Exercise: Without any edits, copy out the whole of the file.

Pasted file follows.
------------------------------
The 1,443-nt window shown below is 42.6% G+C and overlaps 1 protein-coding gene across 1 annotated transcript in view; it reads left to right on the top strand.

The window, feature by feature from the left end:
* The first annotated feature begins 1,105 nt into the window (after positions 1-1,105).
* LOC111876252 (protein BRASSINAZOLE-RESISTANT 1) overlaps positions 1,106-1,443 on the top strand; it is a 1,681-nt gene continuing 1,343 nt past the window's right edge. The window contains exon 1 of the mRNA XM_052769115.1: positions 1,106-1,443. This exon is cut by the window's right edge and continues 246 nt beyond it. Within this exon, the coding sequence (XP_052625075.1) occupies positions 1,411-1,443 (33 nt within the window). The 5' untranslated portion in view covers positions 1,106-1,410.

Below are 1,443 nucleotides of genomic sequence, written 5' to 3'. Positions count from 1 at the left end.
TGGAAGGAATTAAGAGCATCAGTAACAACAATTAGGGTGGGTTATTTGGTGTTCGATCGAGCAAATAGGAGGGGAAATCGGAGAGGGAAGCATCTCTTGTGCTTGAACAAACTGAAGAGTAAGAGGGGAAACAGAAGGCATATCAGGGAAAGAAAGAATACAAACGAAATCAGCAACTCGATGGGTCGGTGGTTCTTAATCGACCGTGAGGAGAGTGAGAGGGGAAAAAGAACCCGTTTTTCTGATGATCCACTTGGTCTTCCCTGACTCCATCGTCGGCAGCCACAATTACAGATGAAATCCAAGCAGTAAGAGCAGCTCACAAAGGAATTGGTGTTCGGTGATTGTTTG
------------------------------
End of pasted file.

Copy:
The 1,443-nt window shown below is 42.6% G+C and overlaps 1 protein-coding gene across 1 annotated transcript in view; it reads left to right on the top strand.

The window, feature by feature from the left end:
* The first annotated feature begins 1,105 nt into the window (after positions 1-1,105).
* LOC111876252 (protein BRASSINAZOLE-RESISTANT 1) overlaps positions 1,106-1,443 on the top strand; it is a 1,681-nt gene continuing 1,343 nt past the window's right edge. The window contains exon 1 of the mRNA XM_052769115.1: positions 1,106-1,443. This exon is cut by the window's right edge and continues 246 nt beyond it. Within this exon, the coding sequence (XP_052625075.1) occupies positions 1,411-1,443 (33 nt within the window). The 5' untranslated portion in view covers positions 1,106-1,410.

Below are 1,443 nucleotides of genomic sequence, written 5' to 3'. Positions count from 1 at the left end.
TGGAAGGAATTAAGAGCATCAGTAACAACAATTAGGGTGGGTTATTTGGTGTTCGATCGAGCAAATAGGAGGGGAAATCGGAGAGGGAAGCATCTCTTGTGCTTGAACAAACTGAAGAGTAAGAGGGGAAACAGAAGGCATATCAGGGAAAGAAAGAATACAAACGAAATCAGCAACTCGATGGGTCGGTGGTTCTTAATCGACCGTGAGGAGAGTGAGAGGGGAAAAAGAACCCGTTTTTCTGATGATCCACTTGGTCTTCCCTGACTCCATCGTCGGCAGCCACAATTACAGATGAAATCCAAGCAGTAAGAGCAGCTCACAAAGGAATTGGTGTTCGGTGATTGTTTG